Climate change has had many negative consequences on the health of our global population. The National Institute of Health reported on this issue. They’ve been studying the changes in the health caused by the changes in our climate caused by global warming. They have stated on their website that:

“Changes in the greenhouse gas concentrations and other drivers alter the global climate and bring about consequences. Environmental consequences of climate change, such as extreme heat waves, rising sea-levels, changes in precipitation resulting in flooding and droughts, intense hurricanes, and degraded air quality, affect directly and indirectly the physical, social, and psychological health of humans.” (

Are we doomed to spend the rest of our existence on this planet with such horrible health defects because of the apathy of corporations, just for a few ill-gained dollars? Republicans are the majority in our representation, but they make up a minority of two percent of the population who deny climate change—who deny that the legislation they’ve created has made an outrageously dangerous impact on our planet. If our representatives cared about our health, they would have looked to fix the issues that have been brought upon by the ravishes of humans and our never-ending hedonistic pursuit through our lives. Corporate America has become the embodiment of Freud's “Pleasure Principle,” but we choose to ignore the dangers that our actions create.

“We will make America great again.” This is the tagline for our now commander in chief, Donald J. Trump. A tagline that, without a doubt, has led to the most incompetent administration to ever grace the face of this planet. An administration hell-bent on destroying everything set into place to improve the lives of millions of American’s, and leaving a trail of lies in its wake. Even at the very beginning of his administration, he has been proven to be a habitual liar. In an interview with ABC, Trump again claimed he “had the biggest audience in the history of inaugural speeches.” (Bobic) Or the time “Trump took credit for Ford’s decision not to open an auto factory in Mexico and instead expand its Michigan plant. The company said Trump was not responsible for its decision” (Bobic). And when he, “told a room full of politicians that 'thousands' of 'illegal' voters had been driven into New Hampshire to cast ballots. There is no evidence of such a claim” (Bobic). Trump is no stranger to making false claims. Not many elected officials can claim that “just nine percent of the things Donald Trump says are mostly related to the truth” (Jones).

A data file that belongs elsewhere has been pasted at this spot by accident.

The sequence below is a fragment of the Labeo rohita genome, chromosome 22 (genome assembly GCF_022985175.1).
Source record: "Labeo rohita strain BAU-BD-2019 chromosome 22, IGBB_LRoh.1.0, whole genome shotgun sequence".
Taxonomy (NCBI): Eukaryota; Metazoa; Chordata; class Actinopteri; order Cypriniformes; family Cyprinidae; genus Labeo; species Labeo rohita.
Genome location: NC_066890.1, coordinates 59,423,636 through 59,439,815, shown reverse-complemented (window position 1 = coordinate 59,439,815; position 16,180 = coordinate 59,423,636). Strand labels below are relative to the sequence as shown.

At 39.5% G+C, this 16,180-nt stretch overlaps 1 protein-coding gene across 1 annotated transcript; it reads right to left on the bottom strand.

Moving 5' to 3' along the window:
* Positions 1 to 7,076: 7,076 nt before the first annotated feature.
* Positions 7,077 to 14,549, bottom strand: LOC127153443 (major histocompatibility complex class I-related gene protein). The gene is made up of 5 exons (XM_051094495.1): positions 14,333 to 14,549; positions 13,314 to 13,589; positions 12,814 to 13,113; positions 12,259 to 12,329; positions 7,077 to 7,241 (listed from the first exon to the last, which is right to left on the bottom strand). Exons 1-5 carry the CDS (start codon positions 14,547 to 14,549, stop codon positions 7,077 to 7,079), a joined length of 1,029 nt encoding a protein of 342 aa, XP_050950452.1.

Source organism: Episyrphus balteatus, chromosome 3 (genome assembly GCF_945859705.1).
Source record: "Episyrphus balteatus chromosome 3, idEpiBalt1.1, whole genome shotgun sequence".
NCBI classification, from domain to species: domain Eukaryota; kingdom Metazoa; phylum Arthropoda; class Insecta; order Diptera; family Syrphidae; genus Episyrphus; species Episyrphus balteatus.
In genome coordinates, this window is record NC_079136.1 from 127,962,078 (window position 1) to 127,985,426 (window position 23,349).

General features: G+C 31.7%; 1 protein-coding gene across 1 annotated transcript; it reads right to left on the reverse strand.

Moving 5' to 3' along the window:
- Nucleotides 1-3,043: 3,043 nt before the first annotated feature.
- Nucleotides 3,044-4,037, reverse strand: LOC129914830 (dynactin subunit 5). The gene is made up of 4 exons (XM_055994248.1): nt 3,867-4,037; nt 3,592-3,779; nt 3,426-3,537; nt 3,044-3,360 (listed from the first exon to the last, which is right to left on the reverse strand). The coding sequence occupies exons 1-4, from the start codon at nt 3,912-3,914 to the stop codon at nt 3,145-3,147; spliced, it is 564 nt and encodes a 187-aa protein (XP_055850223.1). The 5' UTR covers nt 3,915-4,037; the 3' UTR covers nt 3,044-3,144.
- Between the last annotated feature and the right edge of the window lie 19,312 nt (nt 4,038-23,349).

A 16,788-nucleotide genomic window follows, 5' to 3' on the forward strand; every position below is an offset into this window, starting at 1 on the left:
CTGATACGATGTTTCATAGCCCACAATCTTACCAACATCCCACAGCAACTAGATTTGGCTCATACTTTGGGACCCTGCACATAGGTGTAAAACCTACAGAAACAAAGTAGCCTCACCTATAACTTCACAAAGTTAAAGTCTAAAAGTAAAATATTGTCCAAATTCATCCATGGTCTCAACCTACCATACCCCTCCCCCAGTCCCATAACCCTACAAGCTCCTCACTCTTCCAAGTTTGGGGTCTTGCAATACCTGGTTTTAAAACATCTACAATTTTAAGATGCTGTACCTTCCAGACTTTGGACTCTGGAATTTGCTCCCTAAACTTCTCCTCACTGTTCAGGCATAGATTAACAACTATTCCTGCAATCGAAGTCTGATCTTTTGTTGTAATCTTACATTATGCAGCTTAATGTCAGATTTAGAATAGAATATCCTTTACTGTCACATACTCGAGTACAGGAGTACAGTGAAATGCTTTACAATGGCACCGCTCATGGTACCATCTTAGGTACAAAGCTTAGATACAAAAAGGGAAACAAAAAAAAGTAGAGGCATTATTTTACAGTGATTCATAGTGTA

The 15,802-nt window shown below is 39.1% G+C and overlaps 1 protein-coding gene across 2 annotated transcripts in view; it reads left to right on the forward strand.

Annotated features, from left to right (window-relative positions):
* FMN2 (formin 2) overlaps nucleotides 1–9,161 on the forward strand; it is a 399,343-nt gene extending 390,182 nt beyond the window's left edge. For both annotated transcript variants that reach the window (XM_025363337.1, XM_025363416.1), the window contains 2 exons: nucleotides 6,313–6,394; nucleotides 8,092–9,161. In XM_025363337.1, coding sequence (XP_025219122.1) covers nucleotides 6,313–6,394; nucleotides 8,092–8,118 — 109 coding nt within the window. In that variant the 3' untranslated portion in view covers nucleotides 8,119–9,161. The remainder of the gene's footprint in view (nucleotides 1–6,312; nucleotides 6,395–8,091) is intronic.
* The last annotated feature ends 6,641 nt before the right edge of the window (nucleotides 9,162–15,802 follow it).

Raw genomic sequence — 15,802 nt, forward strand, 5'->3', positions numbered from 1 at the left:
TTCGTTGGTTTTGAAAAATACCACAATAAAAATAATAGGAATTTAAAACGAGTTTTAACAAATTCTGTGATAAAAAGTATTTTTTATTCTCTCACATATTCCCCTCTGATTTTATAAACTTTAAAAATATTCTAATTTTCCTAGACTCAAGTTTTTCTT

As well as being a diagnosed narcissist and habitual liar, kind of a Machiavelli without the charm, he has tasked himself with undoing all the legislative action that has been done by President Obama. “Within hours of being sworn in, President Trump signed an executive order aimed at lifting regulatory burdens and fines imposed by the Affordable Care Act, signaling he is serious about using his authority to dismantle the law once his health team is in place” (Howell). This is taking away from the amazing work that had been set in motion by Obama, that, despite the tax increase it creates, will without a doubt create more opportunity for healthcare in the long run.

Trump is the first President in American history to use social media to try to “connect” to his citizens. He will forever go down in history as the “Tweeting President.” This readily accessible database of all the “best moments” of his thumbs and unfiltered use of 150 characters. His lack of conscience has led to a bit of scandal, including an admittance to knowingly firing Michael Flynn after he lied to the CIA during their investigation into claims of tampering during the election by Russia. He took to Twitter later that day, making it known—this had its fair share of critics, all pointing out that this is obstruction of justice. The Washington Post wrote that “The day after Trump fired Flynn, Trump urged then-FBI Director, James B. Comey, to be lenient with his former national security advisor, according to Comey’s notes at the time. If Trump knew at that point that Flynn had lied to the FBI and was under investigation, the observers said, his appeal to Comey could constitute an attempt by Trump to obstruct that investigation” (Wagner, Helderman, and Dawsey).

He’s also been quoted as saying openly racist and anti-Semitic remarks: “Black guys counting my money! I hate it. The only kind of people I want counting my money is short guys that wear yarmulkes every day” (Trump). There are tapes of him openly admitting to misogynistic speech. In a tape obtained by The Washington Post, he claims he “Grabs women by the pussy.” Not the clean and kind nature we expect of our business and political elite.